“Technology is not only more useful this year, it’s paramount.” the exec said. “The involvement of area scouts will likely depend on the number of rounds of the draft, which is still to be determined. If it’s only a five-round draft, area scouts will likely have less input than ever before. If it’s a 40-round draft—which is unlikely—area scouts could really make a huge difference throughout the depth of the draft. (We’re) waiting on pins and needles to hear the parameters of the draft from MLB.”
The 2020 draft class is led by a group of players at the top, rather than a no-doubt No. 1 prospect like we saw with the 2019 (Adley Rutschman) and 2018 (Casey Mize) draft classes. Arizona State first baseman Spencer Torkelson and Vanderbilt outfielder Austin Martin top the list at No. 1 and No. 2, though scouts are split on who the best player in the class is.
We will continue to make tweaks and adjust the BA 500 as necessary as we get closer to draft day, and we’ll also regularly roll out scouting reports on every player ranked. Currently all 500 players have scouting reports available.
- 134Last: 135Oklahoma RHPNotes:
Ht: 6-2 | Wt: 189 | B-T: R-RCade Cavalli is the most famous name in the Oklahoma rotation, but all three members of the Sooners weekend rotation have impressed. Acker had the most impressive performance of the trio. He was the first pitcher to ever no-hit Louisiana State in a nine-inning game. Acker struck out 11 in a 117-pitch complete game at the Children’s College Classic in Houston. Acker has long been a name to watch. He was 5-2, 4.20 as a freshman at Rice. He transferred to San Jacinto (Texas) JC where he was a very reliable starter, going 10-0, 2.36 while impressing with his feel for pitching. The D-Backs drafted him in the 23rd round in 2019, but he opted to head to Oklahoma instead. Acker isn’t flashy, but the sum of the parts makes everything work very well. He’s durable, he has above-average command and he carries his stuff deep into games. His average fastball can touch 94 mph, but he generally pitches more at 91-92, showing plenty of sink (he can elevate a four-seamer as well). His 78-81 mph average curveball is a big breaker while his fringe-average slider is cutterish, with modest break aiming to avoid the sweet spot of the bat. He also has shown both feel and confidence in his average changeup that has some late fade. There are plenty of college pitchers with more upside than Acker, but he will outlast plenty of them in pro ball because he has a clean delivery, is durable and is a better pitcher than most.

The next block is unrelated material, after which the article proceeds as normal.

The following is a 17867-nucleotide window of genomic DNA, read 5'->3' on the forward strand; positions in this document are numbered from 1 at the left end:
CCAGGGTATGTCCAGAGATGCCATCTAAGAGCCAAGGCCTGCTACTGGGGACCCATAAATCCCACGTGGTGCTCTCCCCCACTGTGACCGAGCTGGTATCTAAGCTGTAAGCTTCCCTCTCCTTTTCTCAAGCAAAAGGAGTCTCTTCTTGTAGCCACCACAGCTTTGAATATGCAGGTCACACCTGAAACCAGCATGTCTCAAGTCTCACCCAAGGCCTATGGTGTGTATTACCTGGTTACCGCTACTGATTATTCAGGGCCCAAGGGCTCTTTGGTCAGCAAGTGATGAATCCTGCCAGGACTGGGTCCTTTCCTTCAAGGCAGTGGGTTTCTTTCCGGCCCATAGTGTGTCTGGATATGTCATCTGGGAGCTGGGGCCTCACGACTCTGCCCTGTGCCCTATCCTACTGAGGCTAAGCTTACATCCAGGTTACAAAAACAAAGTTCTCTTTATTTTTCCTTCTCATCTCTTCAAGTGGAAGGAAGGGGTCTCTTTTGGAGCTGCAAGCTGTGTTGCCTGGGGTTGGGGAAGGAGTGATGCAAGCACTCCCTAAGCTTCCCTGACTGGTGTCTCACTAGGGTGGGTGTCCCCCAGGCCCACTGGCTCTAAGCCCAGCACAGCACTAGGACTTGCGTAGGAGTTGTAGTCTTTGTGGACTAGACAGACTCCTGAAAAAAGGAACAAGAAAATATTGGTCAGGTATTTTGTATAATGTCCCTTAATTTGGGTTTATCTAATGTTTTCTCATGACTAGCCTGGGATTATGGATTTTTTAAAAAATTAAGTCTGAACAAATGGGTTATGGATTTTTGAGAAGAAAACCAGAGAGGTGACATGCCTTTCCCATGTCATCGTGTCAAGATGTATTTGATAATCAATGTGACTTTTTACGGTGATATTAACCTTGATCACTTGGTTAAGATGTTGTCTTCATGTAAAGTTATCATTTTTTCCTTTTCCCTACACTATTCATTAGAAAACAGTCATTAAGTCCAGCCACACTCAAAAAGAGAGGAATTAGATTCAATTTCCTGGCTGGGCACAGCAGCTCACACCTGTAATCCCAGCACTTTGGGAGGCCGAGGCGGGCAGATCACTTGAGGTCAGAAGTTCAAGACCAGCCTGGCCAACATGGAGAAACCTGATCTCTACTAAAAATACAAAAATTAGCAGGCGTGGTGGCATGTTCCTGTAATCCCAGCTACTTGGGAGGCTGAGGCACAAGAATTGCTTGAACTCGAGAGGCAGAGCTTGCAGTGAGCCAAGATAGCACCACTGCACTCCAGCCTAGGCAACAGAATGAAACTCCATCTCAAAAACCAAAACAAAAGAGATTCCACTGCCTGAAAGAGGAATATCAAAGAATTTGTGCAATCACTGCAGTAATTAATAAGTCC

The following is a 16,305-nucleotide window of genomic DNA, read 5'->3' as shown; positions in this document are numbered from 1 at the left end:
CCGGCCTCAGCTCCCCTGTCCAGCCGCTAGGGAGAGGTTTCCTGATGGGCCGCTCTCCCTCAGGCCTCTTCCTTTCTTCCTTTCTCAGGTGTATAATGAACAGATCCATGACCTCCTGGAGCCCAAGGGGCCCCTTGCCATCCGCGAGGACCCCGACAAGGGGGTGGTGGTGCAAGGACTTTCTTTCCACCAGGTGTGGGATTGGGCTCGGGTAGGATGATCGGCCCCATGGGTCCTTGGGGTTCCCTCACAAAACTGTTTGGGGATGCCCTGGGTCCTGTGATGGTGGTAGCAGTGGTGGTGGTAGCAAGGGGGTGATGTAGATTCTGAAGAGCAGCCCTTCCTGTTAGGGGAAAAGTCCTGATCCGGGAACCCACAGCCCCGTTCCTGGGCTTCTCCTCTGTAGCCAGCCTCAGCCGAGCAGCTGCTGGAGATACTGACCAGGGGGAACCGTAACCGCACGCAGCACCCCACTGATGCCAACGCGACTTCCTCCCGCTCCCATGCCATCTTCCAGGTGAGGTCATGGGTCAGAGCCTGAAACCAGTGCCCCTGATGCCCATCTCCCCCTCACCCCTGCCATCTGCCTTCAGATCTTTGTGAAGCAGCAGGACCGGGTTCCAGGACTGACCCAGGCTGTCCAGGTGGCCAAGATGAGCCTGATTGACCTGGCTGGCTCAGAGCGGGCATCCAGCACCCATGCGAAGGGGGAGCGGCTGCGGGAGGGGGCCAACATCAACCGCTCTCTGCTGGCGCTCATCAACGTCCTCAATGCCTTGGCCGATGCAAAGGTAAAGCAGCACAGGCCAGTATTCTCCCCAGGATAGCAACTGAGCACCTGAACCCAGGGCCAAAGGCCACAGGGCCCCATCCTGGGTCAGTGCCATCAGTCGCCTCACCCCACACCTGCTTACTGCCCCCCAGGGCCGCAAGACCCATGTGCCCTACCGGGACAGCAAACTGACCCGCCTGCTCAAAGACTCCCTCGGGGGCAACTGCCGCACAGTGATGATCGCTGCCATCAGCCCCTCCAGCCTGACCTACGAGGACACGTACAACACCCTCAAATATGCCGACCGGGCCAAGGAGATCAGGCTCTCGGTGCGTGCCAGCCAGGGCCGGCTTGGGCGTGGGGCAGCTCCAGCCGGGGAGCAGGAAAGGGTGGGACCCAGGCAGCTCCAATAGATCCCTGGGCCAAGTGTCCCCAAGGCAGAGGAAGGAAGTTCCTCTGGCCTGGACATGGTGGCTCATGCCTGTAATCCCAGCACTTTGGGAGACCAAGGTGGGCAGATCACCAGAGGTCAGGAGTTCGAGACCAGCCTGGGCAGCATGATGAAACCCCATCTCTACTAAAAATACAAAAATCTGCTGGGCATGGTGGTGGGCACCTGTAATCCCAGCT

Commit/Drafted: Diamondbacks '19 (23)
Age At Draft: 21.2More Less
- 197Last: 198Michigan OFNotes:
Ht: 6-3 | Wt: 235 | B-T: R-RA straight-A student in high school, Nwogu had Division I offers as a defensive end/linebacker, but he opted to go to Michigan on an academic scholarship to study computer engineering and play baseball. Nwogu earned a starting role midway through his freshman season and has been Michigan’s leadoff hitter for the past two years. Nwogu still looks like a football player (6-foot-3, 225 pounds) and he has plus-plus raw power and plus speed. Scouts are not all that excited about his funky swing—he gets good weight transfer and has plenty of bat speed, but it’s a very top-hand heavy swing. So far, funky or not, it has been extremely effective. He is a career .334/.430/.545 hitter for the Wolverines and his ability to control the strike zone has improved dramatically over his collegiate career. Nwogu’s defense was rough as a freshman, but he has steadily improved. He likely ends up in left field thanks to his below-average arm. That’s where he’s mainly played for Michigan, but the Wolverines started to play him in center field this year.
Commit/Drafted: Never Drafted
Age At Draft: 21.3More Less